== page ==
New Study: Association Between Children’s and Parents’ Physical Activity During the COVID-19 Pandemic: A Cross-Lagged Analysis

A team of researchers led by Monika Szpunar with Matthew Bourke, Leigh M. Vanderloo, Brianne A. Bruijns, Stephanie Truelove, Shauna M. Burke, Jason Gilliland, Jennifer D. Irwin, and Patricia Tucker recently published an article entitled: “Association Between Children’s and Parents’ Physical Activity During the COVID-19 Pandemic: A Cross-Lagged Analysis.”

COVID-19 caused closures of movement supporting environments such as gyms and schools in Canada. This study evaluated the association between Ontario parents’ and children’s physical activity levels across time during COVID-19, controlling for variables that were identified as significant predictors of children’s and parents’ physical activity (e.g., children’s age, parents’ employment status).

Parents (n = 243; mean age = 38.8 y) of children aged 12 and under (n = 408; mean age = 6.3 y) living in Ontario, Canada completed 2 online surveys, the first between August and December 2020 and the second between August and December 2021. At baseline, parents were asked to recall pre-pandemic physical activity levels. To determine the association between parent and child physical activity during COVID-19, a cross-lagged model was estimated to determine the cross-sectional and longitudinal associations between parents’ and children’s physical activity across time.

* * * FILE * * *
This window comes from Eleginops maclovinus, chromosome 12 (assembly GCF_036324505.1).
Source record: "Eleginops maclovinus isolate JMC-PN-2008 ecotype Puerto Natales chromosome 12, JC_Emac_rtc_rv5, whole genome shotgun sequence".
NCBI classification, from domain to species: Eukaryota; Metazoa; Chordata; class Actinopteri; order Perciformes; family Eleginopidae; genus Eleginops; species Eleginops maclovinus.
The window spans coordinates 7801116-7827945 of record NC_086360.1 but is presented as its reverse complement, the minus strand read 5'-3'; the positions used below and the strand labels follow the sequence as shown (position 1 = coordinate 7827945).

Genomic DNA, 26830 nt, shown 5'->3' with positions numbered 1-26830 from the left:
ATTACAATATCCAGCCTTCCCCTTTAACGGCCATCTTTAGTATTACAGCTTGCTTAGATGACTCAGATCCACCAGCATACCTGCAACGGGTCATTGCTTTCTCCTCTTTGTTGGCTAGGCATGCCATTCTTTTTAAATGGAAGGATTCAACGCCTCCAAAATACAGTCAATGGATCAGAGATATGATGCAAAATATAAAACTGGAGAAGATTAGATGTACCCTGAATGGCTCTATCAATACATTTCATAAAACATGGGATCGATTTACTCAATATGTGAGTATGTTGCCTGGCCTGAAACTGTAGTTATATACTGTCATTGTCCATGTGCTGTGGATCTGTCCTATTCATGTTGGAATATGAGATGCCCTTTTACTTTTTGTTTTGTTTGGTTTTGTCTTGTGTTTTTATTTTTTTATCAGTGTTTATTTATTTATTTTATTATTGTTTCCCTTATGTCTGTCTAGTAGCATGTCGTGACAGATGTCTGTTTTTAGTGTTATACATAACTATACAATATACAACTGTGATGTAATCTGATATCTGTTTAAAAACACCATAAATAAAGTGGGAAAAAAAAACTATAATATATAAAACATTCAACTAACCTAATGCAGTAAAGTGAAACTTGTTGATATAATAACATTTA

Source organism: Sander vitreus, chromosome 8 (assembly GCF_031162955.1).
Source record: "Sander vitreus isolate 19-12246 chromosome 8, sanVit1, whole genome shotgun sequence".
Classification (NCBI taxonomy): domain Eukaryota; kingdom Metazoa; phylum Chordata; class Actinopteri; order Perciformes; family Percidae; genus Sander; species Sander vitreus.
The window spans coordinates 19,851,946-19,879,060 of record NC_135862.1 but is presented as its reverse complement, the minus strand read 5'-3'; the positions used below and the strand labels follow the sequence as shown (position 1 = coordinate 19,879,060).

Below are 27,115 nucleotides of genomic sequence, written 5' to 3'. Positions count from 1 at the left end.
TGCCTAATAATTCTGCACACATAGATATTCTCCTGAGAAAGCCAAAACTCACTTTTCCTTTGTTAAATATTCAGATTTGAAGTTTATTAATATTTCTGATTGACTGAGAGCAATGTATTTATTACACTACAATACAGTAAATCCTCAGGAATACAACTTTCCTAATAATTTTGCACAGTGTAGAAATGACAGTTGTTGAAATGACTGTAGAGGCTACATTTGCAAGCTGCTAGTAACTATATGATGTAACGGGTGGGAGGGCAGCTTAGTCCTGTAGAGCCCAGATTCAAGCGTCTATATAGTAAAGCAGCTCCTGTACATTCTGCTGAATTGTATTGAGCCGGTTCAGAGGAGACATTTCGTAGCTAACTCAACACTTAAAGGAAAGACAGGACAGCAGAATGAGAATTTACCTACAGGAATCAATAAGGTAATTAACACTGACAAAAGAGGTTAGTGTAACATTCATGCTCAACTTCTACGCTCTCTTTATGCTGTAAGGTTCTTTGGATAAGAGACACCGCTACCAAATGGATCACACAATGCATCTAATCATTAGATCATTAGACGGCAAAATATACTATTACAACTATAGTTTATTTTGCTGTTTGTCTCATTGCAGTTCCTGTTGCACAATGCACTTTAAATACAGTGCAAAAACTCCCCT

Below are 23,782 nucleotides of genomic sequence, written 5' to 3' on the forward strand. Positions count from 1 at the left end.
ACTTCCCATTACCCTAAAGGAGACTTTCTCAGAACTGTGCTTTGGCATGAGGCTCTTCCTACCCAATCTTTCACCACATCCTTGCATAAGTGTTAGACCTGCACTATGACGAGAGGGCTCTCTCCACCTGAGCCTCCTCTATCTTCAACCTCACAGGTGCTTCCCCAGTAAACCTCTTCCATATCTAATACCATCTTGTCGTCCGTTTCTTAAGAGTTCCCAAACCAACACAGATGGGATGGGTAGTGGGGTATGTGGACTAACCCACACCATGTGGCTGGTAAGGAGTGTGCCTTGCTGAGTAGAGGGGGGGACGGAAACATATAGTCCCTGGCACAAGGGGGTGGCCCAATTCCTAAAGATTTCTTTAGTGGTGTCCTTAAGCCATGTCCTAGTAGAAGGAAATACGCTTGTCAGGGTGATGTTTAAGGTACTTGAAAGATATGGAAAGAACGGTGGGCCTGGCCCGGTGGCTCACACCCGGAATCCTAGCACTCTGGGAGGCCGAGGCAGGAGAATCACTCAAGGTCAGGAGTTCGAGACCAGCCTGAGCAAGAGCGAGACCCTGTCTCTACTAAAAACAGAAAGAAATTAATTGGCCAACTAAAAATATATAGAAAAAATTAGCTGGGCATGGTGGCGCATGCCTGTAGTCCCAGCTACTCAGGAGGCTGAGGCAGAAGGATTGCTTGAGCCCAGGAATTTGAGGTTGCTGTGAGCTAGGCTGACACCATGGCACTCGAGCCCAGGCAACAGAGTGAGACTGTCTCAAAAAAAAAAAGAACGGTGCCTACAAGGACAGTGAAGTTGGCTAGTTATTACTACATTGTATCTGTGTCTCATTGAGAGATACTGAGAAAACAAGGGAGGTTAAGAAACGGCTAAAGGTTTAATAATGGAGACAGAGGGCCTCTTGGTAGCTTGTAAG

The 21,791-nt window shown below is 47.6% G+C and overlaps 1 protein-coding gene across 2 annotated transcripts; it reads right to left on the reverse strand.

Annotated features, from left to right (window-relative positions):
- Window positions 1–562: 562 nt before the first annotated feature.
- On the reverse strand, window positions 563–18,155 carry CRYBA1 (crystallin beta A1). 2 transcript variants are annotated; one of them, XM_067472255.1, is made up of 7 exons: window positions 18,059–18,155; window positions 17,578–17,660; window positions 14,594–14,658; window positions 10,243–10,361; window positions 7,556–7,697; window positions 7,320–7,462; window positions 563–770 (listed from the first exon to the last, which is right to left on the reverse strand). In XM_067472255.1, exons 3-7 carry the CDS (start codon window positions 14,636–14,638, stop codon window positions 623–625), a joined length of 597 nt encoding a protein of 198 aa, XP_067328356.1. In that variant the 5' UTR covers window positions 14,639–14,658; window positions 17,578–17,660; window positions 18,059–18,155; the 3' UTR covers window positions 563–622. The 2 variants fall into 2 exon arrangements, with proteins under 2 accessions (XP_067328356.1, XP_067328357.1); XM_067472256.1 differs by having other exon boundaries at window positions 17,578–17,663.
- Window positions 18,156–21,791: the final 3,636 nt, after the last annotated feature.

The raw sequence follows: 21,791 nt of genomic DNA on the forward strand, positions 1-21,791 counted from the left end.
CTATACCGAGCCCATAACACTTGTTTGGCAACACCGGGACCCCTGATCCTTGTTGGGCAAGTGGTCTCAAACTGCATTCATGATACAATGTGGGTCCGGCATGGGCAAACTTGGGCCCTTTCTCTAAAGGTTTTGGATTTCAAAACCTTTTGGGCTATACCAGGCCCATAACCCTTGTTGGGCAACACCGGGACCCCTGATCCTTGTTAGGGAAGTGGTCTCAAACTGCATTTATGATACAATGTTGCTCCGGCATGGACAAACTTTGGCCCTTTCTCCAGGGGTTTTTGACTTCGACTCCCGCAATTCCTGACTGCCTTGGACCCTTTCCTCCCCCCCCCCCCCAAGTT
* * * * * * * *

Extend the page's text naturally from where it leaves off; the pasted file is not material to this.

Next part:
Bivariate associations revealed that parents’ and children’s physical activity levels were significantly related during lockdown and postlockdown but not prelockdown. The autoregressive paths from prelockdown to during lockdown were significant for children (β = 0.53, P < .001) and parents (β = 1.058, P < .001) as were the autoregressive paths from during lockdown to postlockdown for children (β = 0.61, P < .001) and parents (β = 0.48, P < .001). In fully adjusted models, the cross-lagged association between parents’ physical activity prelockdowns was significantly positively associated with their children’s physical activity during lockdowns (β = 0.19, P = .013).

Resources are needed to ensure that children and parents are obtaining sufficient levels of physical activity, particularly during a pandemic.

Citation: Monika Szpunar, Matthew Bourke, Leigh M. Vanderloo, Brianne A. Bruijns, Stephanie Truelove, Shauna M. Burke, Jason Gilliland, Jennifer D. Irwin, and Patricia Tucker. “Association Between Children’s and Parents’ Physical Activity During the COVID-19 Pandemic: A Cross-Lagged Analysis.” Journal of Physical Activity and Health; 2023. https://doi.org/10.1123/jpah.2023-0356

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